Comfort-Cookin'One of the secrets to cooking when one has persistent pain is “make it easy”.  There are so many good recipes out there that are fairly easy and sometimes you don’t even require a recipe. Main dish salads (MDS) are one of those things that fall under the category of easy.  My husband and I love them year a round although in the summer when it is hot, there is nothing better.

There are so many good recipes; however MDS don’t always need one.

Step ONE: Start with a base of your favorite greens; I like Artisan lettuces and my hubby likes ice berg so it is usually a combo for us.

Step TWO: Add vegetables or fruits like:

  • Tomatoes, avocados, cucumbers, crisp cooked veggies like broccoli or asparagus, mushrooms
  • Melon balls, berries, diced apples or pears, and/or stone fruits such as peaches or nectarines.

Step THREE: Include a protein if desired (which for us is definitely a good idea)like:

  • Leftover (cooked) chicken, turkey, beef, shrimp, etc. (or)
  • Grilled steak or chicken breasts sliced thinly (after grilling)

When I use grilled steak I prefer to marinate first. Chicken breasts I will marinate or brine them.

Step FOUR: Garnish with olives (any type), onions thinly sliced, croutons, nuts, dried cranberries, cheese (goat cheese, blue cheese, shaved Parmesan, shredded or diced cheddar, Swiss, etc.,) and so on.

Step FIVE: Mix in your dressing either a favorite bottled one or homemade.  I like vinaigrettes but Ranch and others work well too.  With a fruit salad the dressing should usually be a little sweet (think, poppy seed or fruit vinaigrette) but standard vinaigrette can work as well.

Last summer I made a dinner salad which used melon balls, blueberries and a few raspberries, with grilled brined breasts, and raspberry vinaigrette.  Everyone loved it.  Go wild; your taste buds will thank you.

Grilling on an outdoor grill is not always practical or even possible if you live in areas where winters are harsh even though I used to grill outside in almost any weather Maine would offer.  A grill pan on your indoor stove is easy to use and very handy. (Last December I had everyone over for a birthday dinner for two of the grandbabies.  It had been snowing lightly and changed to rain.  Like a dummy I didn’t check the temperature, step out to go to the grill and landed flat on my back!  I hadn’t realized it had changed to freezing rain.  Fortunately I was only bruised, as was my pride.  I am quicker to pull out the grill pan now.)  To make clean-up easy, before using the pan, spray it heavily with a grilling spray oil which is made for high heat. When you are finished using it, fill the pan immediately with water (I use the tea kettle).

Slicing meat is easy (especially for those of us with arthritis in the hands) when you use an electric knife.  I would only recommend it for cooked meat (I do roasts with it also) or if my bread is too hot to cut with a bread knife.  The neat thing with slicing the steak or breasts in thin slices is you have more servings.

Brining keeps your breasts moist when not using a marinade.  Use ¼ of a cup of kosher salt (1/2 cup if you only have table salt) and mix with 1 quart water.  Place breasts in this in a bowl or Ziploc bag (then in a bowl) for 45 minutes to 1 hour).  Rinse after removing from brine and pat dry with paper towel (unless going directly on grill).  If using a rub or sauce I would eliminate or decrease the salt in it.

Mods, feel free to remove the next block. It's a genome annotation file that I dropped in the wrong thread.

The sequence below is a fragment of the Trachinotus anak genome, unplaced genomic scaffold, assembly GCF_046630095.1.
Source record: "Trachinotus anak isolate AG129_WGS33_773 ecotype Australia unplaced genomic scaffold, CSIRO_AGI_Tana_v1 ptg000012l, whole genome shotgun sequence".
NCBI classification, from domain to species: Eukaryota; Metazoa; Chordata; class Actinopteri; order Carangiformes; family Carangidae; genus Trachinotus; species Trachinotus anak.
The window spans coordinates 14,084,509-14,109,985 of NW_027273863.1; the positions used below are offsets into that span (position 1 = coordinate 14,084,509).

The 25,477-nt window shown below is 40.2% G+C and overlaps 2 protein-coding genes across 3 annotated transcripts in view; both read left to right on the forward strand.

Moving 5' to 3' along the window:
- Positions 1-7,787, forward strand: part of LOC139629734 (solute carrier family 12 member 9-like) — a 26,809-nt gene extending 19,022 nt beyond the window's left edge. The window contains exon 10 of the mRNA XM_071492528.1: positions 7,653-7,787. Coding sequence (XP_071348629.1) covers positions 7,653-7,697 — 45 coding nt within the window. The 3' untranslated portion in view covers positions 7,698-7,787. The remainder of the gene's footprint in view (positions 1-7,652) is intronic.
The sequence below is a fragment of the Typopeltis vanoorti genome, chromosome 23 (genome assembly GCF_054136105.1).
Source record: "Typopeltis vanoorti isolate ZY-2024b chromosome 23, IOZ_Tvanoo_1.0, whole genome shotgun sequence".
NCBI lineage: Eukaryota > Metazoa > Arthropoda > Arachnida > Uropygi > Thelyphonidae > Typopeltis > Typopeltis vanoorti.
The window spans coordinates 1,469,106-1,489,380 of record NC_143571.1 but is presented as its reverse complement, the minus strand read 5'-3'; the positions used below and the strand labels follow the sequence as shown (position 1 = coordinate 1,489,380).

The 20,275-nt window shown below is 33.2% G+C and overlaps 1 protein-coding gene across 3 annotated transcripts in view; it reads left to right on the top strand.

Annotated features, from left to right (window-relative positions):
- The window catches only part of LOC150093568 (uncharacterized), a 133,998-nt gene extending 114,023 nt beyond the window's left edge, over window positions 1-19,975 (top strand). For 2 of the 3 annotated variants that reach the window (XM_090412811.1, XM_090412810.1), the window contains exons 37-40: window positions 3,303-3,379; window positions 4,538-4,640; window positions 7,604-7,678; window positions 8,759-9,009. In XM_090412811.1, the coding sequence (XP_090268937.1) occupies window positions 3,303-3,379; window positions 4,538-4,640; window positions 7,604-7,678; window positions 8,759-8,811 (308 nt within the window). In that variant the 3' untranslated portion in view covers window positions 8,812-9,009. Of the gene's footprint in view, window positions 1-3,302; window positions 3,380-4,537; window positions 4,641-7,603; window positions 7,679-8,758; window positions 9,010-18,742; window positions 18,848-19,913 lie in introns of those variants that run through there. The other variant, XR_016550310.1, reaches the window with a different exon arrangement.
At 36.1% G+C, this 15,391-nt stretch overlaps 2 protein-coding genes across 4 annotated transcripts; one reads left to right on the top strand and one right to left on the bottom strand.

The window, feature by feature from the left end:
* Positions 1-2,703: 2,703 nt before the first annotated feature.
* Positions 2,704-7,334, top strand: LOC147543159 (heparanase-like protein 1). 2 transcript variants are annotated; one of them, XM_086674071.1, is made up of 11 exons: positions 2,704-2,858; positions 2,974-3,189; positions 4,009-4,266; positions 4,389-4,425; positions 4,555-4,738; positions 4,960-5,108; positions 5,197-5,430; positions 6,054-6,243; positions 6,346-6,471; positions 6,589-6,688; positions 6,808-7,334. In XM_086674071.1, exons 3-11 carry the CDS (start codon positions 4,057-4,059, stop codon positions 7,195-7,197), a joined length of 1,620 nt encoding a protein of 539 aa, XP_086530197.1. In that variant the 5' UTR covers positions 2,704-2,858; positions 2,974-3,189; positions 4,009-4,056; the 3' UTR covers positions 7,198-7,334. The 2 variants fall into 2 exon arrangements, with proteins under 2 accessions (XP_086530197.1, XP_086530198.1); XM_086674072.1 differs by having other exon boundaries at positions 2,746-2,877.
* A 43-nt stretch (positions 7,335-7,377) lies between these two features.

So, go ahead and practice. Here are a few of my favorite recipes, I hope you will enjoy:

[toggle title=”Shrimp Louis”]

“Louis” salads go way back, originating in California in the early 1900’s.  The salad can be made with shrimp, crab, or lobster (or a combination) and consists of greens, tomatoes, hard boiled eggs, ripe olives, and whatever you want to add.  I usually add avocado and asparagus (steamed until tender) if I have it. This is my favorite “Louis Dressing.” It comes from a 1969 Better Homes and Gardens Salad Cookbook.

1 cup mayonnaise (I use Light)

¼ cup chili sauce

¼ cup diced green pepper

2 Tbsp. sliced green onion with tops

1 tsp. lemon juice

¼ cup whipping cream, whipped

Mix the first five ingredients and then fold gently into the whipped cream.[/toggle]

[toggle title=”Rancher’s Marinade”]

Easy, tasty marinade for steak (including less expensive cuts which need to tenderize); adapted from a recipe in Woman’ Day Barbecue Outdoor Cookbook (1976)

¾ cup white wine

½ tsp. dried dill

½ tsp. garlic salt

2 Tbsp. wine vinegar (preferably white)

1 tsp. bottled browning sauce (optional)

½ cup catsup

2 Tbs. cooking oil

Combine all ingredients and mix well.  Marinate meat at least one hour, preferably more.  When ready to grill drain meat well and discard marinade.[/toggle]

[toggle title=”Chicken Salad Chez Vito”]

Interesting and tasty combination of ingredients, kind of fallish with the grapes; adapted from Fruits in Cooking (1973) serves 4-6

3 cups cooked chicken, diced

1 cup celery, diced

1 small onion minced

1 ½ cups seedless grapes, rinsed and drained on absorbent paper (I prefer red grapes and I half them)



¾ cup mayonnaise (I use Light)

Salad greens

3 hard-boiled eggs peeled and quartered

Pitted ripe olives (4-5 for each serving)

2 tomatoes cut into wedges

Mandarin orange slices well drained

In bowl mix chicken, celery, onion, and grapes.  Add mayonnaise and toss gently.  Season with salt and pepper if necessary (seasoning in chicken may be sufficient).  On individual plates of mixed greens mound chicken salad; garnish with eggs, tomatoes, olives, and oranges.[/toggle]


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